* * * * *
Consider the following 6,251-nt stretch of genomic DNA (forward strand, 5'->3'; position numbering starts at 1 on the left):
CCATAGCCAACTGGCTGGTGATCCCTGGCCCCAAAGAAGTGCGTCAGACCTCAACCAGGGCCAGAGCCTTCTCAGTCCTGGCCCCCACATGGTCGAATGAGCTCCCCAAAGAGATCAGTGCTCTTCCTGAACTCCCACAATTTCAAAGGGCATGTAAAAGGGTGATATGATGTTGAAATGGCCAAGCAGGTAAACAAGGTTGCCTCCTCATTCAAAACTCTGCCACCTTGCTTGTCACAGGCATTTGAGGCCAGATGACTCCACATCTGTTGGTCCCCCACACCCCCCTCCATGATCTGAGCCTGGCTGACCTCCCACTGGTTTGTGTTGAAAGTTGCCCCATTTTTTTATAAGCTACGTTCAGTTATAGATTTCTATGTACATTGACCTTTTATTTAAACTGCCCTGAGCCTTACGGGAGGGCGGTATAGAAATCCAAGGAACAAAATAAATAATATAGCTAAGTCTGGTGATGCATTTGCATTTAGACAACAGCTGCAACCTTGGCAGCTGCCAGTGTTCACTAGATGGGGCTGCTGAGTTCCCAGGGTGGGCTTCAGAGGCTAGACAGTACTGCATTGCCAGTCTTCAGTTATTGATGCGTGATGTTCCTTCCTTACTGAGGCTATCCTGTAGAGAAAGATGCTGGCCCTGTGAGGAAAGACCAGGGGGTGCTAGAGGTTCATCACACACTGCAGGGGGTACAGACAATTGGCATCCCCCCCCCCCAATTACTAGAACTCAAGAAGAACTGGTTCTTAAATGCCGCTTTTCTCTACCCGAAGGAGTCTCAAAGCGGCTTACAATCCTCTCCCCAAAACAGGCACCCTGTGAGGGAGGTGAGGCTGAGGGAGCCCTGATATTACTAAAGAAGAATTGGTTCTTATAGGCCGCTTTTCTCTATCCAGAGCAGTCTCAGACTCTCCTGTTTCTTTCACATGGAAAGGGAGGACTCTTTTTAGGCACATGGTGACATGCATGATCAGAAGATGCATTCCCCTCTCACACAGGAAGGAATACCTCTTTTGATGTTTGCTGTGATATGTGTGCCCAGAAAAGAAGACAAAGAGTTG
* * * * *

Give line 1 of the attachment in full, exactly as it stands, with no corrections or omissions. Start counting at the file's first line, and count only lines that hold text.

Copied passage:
Consider the following 6,251-nt stretch of genomic DNA (forward strand, 5'->3'; position numbering starts at 1 on the left):